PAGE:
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Sunday, October 28, 2007

Say No to 'NO SMOKING'

If ever there was a film made with the sole purpose of frustrating the very principle of Tolerance; if ever there was a film made with the single minded motivation of blending all imaginable atrocities into a single celluloid cyanide; if ever there was a film which dragged the staunchest of abstainers to seedy corners of the cinema-hall during the interval, forcing them to take the first puff of their lives in utter desperation and mental vacuum, then, surely my friends, the film would be ‘No Smoking’.

Anurag Kashyap, has ensured that cigarette smoking in this nation is taken up as a welcome respite from films such as his and I am certain a good amount of moolah (as a token of appreciation) is already headed his way from the ITC coffers. Though this might not prove a sufficient compensation for the losses Vishal Bharadwaj (the producer of this 'torture') will incur, the rape of sanity and the risk of destabilizing the rational thought process in every individual who ventured out to watch this hideous film will remain irreparable.

The film starts with a Siberian shoot-out, followed by a series of events which takes its time to settle into the minds of the audience. Slowly, the curtains are drawn off the GREAT plot.
A strapping John Abraham {mysteriously named ‘K’ (understandably the audience had their own lewd interpretations of it)} who cannot live a moment of his waking hour without puffing at the cancer-stick is threatened with separation by his wife/secretary Anjali (the voluptuous Ayesha Takia) unless he quits. Faced with this imminent loss he goes into a rehabilitation centre (called Prayogshalaa – which when translated comes to either ‘laboratory’ or ‘work-shop’ but never anything close to 'rehabilitation' surprisingly) recommended by his old friend Abbas Tyrewala ( Ranvir Shorey). A head-churning sequence ensue where burqa-clad women throng the Prayogshalaa call-centre and fix appointments with the infinitely efficacious Bangali Baba Sealdah-walaa ( played by a stubble-sporting Paresh Rawal) who eliminates all addictions at the measly cost of 21-lakh rupees. K is forced to sign on an agreement which jeopardizes the life and safety of his entire family in the eventuality of him smoking again, which he obviously dares to, in crass defiance of the Baba’s diktat. Kissed with a number of handicaps within a span of a few reckless hours, he is kept on the treadmill of artificial anxiety by the Baba and his cronies. As if the pathetically painted expressions across John’s frowning face was not enough, the audience is greeted with an item number curiously picturised on Jesse Randhwa and sung by Adnan Sami (one cannot imagine the fruit of such heady a concoction of flab [formerly i.e] and abs). Then comes the history-mutilating pictures of Hitler seated beside a smiling Rawal, a rehabilitation-centre/concentration-camp designed on the lines of ones shown in Schindler’s List, a gross-inching- towards-gruesome take on Fidel Castro (a cigar made in Havana named 'In-Fidel Castrated' marketed by K’s close friend in India) and a ‘Memento’-ish rewind-play-rewind-play experiment which falls flat on its face. The final assault on human sensibility comes in the form of sepia-tainted black & white flash-backs of John and Shorey’s childhood escapades. One scene has the unmistakably imbecile John prancing with orgasmic ecstasy at having puffed at a cigarette, along with Shorey, in a locked bathroom only to be caught by Shorey’s father. Having caught two teenager boys holed up in the seductive refuge of a bath-room the father prepares to deliver a lecture on the monstrosity of a man-man relationship, when interrupted by Shorey’s clarification of the ‘real motive’ he sighs with understandable relief.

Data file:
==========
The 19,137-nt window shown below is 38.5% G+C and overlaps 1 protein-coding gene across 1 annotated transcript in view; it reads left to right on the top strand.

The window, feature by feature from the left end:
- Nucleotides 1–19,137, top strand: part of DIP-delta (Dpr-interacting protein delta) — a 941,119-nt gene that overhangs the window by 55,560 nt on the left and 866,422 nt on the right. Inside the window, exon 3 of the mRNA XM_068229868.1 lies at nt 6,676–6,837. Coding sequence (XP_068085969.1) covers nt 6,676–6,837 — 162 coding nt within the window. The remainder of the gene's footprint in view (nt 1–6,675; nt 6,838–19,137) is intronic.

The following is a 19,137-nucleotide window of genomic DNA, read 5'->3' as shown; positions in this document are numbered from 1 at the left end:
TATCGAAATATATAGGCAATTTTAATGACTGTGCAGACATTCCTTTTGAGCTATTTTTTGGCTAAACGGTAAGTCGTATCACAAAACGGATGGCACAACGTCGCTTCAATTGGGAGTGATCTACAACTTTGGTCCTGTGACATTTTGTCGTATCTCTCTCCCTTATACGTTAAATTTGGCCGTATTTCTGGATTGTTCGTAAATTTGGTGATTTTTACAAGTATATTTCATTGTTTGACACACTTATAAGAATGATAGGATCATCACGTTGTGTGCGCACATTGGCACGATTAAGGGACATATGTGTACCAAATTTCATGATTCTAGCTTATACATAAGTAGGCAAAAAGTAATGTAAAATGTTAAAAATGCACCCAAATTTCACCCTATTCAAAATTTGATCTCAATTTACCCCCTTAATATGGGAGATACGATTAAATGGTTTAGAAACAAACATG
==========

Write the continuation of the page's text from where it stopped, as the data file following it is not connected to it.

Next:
“Lucky man!” every person in the hall exclaimed, for relief wouldn’t be coming their way for another hour, they knew. So, in honest rejection they banged their heads against seats in front of them. But, to no avail.

The second half is replete with ‘Symbolism’, where ‘the Soul’ and ‘the Body’ is separated by a glass barrier (and interestingly the soul fails to communicate with the body for need of a One-Rupee coin). A filthy hodge-podge of murder, suicide, police interrogation, leaping into water, scuba-diving in bath-tub, waking up in Siberia is complete with a shoot-out( remember the first scene ?? ). But alas! John is still not dead. He still lives (or rather his ‘body’ lives). A body bereft of soul due to habitual cigarette smoking. And now there’s an ‘intelligent’ hint in the closing scene which tells us that the evil of smoking isn't confined in the white-paper wrapped svelte-menace but, it lives somewhere else.
In us.
And how we thank our lucky stars it does!
Cancer is more welcome than a 'Kashyap'!

From head to toe ‘The Biggest Cinematic Disaster’ of our times, the film leaves enough message to galvanize the average cinema enthusiast in mobilizing a resistance against the unholy alliance of Kashyap & Co. with Agra and Ranchi Mental Hospitals. Every ticket denied to them is a victory for sanity. Every moment inside the theater excruciating brutality.
Smoking could kill.
'No Smoking' will..